Hi.

The Hilbert transform is given by

$\displaystyle Hf(x) := p.v.\frac1\pi \int_{-\infty}^\infty \frac{f(t)}{x-t}\ dt$

I would like

(a)if $\displaystyle f\in C_c^0(\Bbb R)$ (is continuous and compactly supported), then $\displaystyle Hf$ exists and is continuous, and

(b)$\displaystyle H^2 = -I$.

I have a tentative proof of the first; I really need help on the second.

Proof of (a).

Existence of Integral.

Let f be continuous and compactly supported. By changing variables, etc., we can consider only the existence of

$\displaystyle p.v.\int_{-\infty}^\infty \frac{f(t)}{t}\ dt$.

Let $\displaystyle g(t) := f(t) - f(0)$ (so that $\displaystyle g(0) = 0$) to obtain

$\displaystyle p.v.\int_{-\infty}^\infty \frac{g(t)}{t}\ dt + \underbrace{p.v.\int_{-\infty}^\infty \frac{f(0)}{t}\ dt}_{= 0}$.

Claim.If $\displaystyle g \in C^0([0,d])$ and $\displaystyle g(0) = 0$, then $\displaystyle p.v.\int_0^d \frac{g(t)}t\ dt$ exists.

From this, we can conclude that the principal value integral exists near the pole ($\displaystyle \int_{|x-t|<d}$) and from compact support, that it exists away from the pole ($\displaystyle \int_{|x-t|>d}$) and existence follows.

Proof of Claim.

The integrand is bounded for $\displaystyle t>0$; it is also bounded as $\displaystyle t\to 0+$ because $\displaystyle |g| \leq G$ for some $\displaystyle G\in C^1(\Bbb R)$ so that we have $\displaystyle \lim_{t\to 0+}\frac{|g(t)|}t \leq \lim_{t\to 0} \frac{G(t)}t$ and we can apply l'Hôpital's rule to conclude the limit is finite (is there an easier way to show this limit is finite?). Hence the integral exists.

Continuity.

$\displaystyle

\begin{aligned}

\left|\ p.v.\int_{-\infty}^\infty \frac{f(t)}{x-t}\ dt - p.v. \int_{-\infty}^\infty \frac{f(t)}{z-t}\ dt\ \right| &= \left|\ p.v.\int_{-\infty}^\infty \frac{(x-z)f(t)}{(x-t)(z-t)}\ dt\ \right|\\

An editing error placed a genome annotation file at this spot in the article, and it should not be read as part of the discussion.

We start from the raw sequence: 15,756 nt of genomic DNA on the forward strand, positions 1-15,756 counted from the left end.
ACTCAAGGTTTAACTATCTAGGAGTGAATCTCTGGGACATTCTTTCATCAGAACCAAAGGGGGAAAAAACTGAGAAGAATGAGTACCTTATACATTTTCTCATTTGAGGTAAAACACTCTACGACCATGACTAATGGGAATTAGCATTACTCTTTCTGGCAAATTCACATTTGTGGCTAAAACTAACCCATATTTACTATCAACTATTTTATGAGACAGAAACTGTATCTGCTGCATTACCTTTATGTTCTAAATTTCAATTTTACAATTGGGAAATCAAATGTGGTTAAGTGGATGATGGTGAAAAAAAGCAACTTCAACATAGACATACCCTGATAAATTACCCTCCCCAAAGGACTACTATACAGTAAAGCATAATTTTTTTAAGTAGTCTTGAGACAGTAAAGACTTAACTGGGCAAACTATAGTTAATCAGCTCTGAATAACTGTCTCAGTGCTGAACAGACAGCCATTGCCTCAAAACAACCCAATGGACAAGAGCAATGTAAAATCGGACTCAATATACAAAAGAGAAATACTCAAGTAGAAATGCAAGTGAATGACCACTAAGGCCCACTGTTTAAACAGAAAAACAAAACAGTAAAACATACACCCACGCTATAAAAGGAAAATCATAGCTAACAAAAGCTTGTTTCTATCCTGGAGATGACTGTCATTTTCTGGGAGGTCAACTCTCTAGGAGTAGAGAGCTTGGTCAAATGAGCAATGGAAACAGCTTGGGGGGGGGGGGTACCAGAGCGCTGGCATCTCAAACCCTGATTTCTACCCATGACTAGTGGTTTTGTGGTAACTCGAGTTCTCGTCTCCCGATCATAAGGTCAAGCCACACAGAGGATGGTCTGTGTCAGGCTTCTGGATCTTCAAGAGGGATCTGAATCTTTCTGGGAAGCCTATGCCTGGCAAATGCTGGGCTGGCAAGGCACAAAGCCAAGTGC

&= |x - z|\left|\ p.v.\int_{-\infty}^\infty \frac{f(t)}{(x-t)(z-t)}\ dt\ \right|

\end{aligned}

$

Let $\displaystyle B_x$ and $\displaystyle B_z$ be disjoint balls containing x and z, respectively, so the last integral is bounded iff $\displaystyle p.v.\int_{B_x} \frac{f(t)}{(x-t)(z-t)}\ dt + p.v.\int_{B_z} \frac{f(t)}{(x-t)(z-t)}\ dt$ is bounded. The integrals are similar so we consider only the first. Setting $\displaystyle g(t) := f(t)/(z-t)$, we see g is continuous on $\displaystyle B_x$ and the integral in question is $\displaystyle Hg(x)$, so we have that it is finite and remains finite as $\displaystyle |x-z|\to 0$, so that we have continuity (this argument is rough; will touch up later; also, better arguments appreciated!)

I know this is sloppy; sorry. Is this correct? and can anyone point me in the right direction on(b)? Thanks a whole lot—I really appreciate it. _(_ _)_

(p.s. is there an \inline{...} command? Integrals look kind of ugly in the middle of lines of text... thanks)

I provedEdit.(b)for all simple functions by direct computation on an indicator function and then used linearity. Since simple functions are dense in (say) $\displaystyle L^1(\Bbb R)$, I should have(b)for all of $\displaystyle L^1$, correct? Thanks.